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Int J Epidemiol. 1995 Jun;24(3):522-7.

United States mortality from ill-defined causes, 1968-1988: potential effects on heart disease mortality trends.

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Department of Epidemiology, School of Public Health, University of North Carolina at Chapel Hill 27599-7400, USA.



Deaths are coded to the International Classification of Diseases (ICD) category, 'Symptoms, Signs, and ill-defined Conditions' when there is insufficient information for cause of death determination. Due to difficulties of diagnosis of coronary heart disease (CHD) death and since CHD is the leading cause of death among US adults, CHD is the most likely cause of ill-defined deaths.


Vital statistics and census data were used to create annual age-adjusted ill-defined rates, unrevised CHD rates, and CHD rates revised to include ill-defined deaths for US African Americans and whites, ages 35-74 years, during 1968-1988. Ill-defined and CHD mortality trend analyses were conducted.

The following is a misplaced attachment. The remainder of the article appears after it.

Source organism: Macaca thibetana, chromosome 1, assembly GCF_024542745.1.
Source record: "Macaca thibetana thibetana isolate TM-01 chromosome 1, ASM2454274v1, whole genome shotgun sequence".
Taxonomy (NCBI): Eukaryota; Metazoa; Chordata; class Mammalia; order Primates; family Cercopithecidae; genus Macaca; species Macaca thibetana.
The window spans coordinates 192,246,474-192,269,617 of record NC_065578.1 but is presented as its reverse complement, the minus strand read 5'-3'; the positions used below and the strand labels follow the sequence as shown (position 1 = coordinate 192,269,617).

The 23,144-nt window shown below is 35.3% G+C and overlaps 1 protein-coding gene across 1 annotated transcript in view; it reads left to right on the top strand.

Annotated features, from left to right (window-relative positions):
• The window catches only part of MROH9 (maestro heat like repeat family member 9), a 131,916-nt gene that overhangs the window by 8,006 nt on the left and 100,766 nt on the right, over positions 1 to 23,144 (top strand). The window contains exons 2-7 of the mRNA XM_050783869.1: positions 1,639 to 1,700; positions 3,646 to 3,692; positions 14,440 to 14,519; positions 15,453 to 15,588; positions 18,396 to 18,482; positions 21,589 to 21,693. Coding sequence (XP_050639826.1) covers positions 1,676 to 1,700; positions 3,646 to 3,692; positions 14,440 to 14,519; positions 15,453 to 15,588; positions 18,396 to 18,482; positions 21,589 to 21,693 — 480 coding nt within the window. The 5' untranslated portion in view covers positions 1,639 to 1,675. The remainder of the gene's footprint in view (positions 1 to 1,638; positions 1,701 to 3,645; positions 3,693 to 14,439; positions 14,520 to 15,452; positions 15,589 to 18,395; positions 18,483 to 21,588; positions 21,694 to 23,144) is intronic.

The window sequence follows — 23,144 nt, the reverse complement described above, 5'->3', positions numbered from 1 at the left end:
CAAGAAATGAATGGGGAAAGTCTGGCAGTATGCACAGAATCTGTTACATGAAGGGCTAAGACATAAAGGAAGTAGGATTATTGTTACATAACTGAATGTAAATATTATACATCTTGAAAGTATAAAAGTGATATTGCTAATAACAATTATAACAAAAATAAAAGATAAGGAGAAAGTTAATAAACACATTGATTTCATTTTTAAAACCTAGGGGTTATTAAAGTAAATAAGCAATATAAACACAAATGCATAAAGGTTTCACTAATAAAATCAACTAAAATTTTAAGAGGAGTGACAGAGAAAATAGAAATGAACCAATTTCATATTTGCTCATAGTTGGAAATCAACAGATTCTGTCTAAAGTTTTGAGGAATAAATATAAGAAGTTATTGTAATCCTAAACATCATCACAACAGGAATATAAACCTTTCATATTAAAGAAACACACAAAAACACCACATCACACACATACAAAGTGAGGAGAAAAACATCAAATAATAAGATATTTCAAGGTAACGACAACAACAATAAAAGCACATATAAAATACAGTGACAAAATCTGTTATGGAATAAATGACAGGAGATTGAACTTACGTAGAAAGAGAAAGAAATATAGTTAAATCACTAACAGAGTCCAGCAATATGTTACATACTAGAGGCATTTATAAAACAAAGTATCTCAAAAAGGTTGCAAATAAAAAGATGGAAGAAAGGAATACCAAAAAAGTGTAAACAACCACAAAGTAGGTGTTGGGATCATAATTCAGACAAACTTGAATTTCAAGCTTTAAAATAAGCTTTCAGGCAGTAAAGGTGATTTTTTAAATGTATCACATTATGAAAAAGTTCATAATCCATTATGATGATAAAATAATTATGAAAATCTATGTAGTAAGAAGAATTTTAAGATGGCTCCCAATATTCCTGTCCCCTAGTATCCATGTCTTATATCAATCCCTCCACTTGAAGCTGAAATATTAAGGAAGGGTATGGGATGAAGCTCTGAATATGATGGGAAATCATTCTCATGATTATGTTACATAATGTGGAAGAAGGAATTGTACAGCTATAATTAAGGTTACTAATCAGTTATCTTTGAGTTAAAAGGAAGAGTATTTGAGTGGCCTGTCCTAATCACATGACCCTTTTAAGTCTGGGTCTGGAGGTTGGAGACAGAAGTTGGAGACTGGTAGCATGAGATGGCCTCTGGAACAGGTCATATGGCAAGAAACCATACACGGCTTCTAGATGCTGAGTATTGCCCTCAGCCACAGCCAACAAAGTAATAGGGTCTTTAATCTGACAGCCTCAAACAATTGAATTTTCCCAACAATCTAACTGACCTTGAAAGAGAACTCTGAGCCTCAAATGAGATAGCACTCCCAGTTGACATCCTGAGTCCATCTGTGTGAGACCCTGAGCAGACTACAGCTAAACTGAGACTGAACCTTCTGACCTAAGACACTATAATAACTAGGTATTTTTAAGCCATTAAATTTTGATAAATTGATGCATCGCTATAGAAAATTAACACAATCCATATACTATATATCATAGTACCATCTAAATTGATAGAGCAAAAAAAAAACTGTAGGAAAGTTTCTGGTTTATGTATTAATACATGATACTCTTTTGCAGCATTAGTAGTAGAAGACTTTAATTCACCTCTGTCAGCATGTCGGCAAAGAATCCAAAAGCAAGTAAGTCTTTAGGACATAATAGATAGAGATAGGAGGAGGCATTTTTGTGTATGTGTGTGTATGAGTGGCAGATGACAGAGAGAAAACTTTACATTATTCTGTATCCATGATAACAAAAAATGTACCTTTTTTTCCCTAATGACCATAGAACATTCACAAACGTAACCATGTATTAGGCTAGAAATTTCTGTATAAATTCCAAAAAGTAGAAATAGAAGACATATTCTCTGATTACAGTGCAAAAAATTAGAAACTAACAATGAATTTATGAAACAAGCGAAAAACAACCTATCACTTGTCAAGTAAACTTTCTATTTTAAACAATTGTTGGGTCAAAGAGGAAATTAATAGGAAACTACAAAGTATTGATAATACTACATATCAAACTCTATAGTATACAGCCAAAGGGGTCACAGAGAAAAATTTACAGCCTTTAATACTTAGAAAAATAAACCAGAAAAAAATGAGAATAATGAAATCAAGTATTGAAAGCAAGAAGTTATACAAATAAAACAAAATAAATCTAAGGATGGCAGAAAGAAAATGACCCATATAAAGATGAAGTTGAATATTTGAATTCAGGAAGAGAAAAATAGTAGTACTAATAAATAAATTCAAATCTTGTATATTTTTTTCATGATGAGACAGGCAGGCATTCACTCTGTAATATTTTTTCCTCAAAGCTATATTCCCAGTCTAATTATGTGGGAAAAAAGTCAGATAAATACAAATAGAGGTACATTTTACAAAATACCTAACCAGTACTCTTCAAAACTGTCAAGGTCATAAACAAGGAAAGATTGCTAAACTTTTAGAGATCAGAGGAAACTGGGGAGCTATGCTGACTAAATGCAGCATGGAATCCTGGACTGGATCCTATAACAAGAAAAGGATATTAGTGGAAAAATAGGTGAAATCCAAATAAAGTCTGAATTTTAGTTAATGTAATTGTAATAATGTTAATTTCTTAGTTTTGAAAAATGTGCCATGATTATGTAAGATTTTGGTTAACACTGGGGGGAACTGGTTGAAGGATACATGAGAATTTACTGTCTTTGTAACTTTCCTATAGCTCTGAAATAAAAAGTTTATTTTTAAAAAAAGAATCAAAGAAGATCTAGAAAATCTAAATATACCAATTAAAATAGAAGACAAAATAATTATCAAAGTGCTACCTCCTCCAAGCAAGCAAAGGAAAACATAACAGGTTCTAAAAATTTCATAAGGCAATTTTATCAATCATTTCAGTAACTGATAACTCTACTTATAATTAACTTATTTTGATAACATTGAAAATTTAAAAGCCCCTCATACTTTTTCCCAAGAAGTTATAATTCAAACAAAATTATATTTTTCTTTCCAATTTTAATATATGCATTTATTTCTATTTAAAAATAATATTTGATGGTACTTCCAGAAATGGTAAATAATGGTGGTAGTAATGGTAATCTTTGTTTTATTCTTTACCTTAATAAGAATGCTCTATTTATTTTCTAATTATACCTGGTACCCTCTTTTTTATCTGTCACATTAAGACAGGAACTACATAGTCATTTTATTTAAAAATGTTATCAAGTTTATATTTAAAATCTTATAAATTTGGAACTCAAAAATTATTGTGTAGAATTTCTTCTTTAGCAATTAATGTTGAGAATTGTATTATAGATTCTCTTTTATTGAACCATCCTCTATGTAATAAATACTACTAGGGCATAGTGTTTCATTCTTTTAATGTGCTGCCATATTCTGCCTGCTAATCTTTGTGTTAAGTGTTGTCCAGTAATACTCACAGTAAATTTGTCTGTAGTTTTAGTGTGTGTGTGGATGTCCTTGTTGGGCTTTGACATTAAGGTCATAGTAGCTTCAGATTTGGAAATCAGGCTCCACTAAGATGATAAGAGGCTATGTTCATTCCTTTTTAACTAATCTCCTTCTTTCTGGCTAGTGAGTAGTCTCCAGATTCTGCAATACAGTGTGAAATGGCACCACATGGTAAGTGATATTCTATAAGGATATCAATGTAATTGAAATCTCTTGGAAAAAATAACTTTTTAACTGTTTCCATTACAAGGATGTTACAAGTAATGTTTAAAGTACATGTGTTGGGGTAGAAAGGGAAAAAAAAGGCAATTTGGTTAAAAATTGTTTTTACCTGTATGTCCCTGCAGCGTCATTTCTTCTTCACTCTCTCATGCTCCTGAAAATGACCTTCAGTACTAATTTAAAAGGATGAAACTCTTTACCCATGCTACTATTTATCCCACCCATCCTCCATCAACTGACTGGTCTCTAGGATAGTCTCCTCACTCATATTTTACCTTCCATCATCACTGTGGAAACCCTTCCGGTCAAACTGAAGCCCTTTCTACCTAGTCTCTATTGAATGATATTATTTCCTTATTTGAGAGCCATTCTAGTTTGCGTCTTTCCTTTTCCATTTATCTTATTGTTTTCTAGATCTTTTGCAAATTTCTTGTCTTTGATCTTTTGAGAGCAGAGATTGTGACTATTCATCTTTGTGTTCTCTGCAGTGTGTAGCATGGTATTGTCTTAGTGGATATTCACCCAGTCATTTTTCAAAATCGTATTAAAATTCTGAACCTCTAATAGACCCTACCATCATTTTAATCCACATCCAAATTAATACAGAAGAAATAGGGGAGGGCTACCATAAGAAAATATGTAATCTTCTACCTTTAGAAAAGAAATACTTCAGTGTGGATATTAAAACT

In 1968, African American/white ratios of ill-defined mortality were 5 among men and 7 among women; following steep declines in ill-defined mortality among African Americans, ratios were 3 among men and 2 among women in 1988. In 1968, approximately 3% and 1% of all deaths among African Americans and whites, respectively, were certified to ill-defined causes; in 1988, approximately 1.5% of deaths among African Americans were coded ill-defined, with no change among whites. Revised CHD rates showed substantially higher excess CHD mortality among African Americans than whites compared to unrevised CHD rates. Declines in revised CHD mortality steepened throughout the study period among men, and among women began to decelerate after 1978.


Ill-defined mortality was of sufficient magnitude to potentially contribute to substantial underestimation of racial disparities in CHD mortality. Also, temporal changes in ill-defined mortality may have affected CHD trends which are used to evaluate the efficacy of public health interventions.

[Indexed for MEDLINE]

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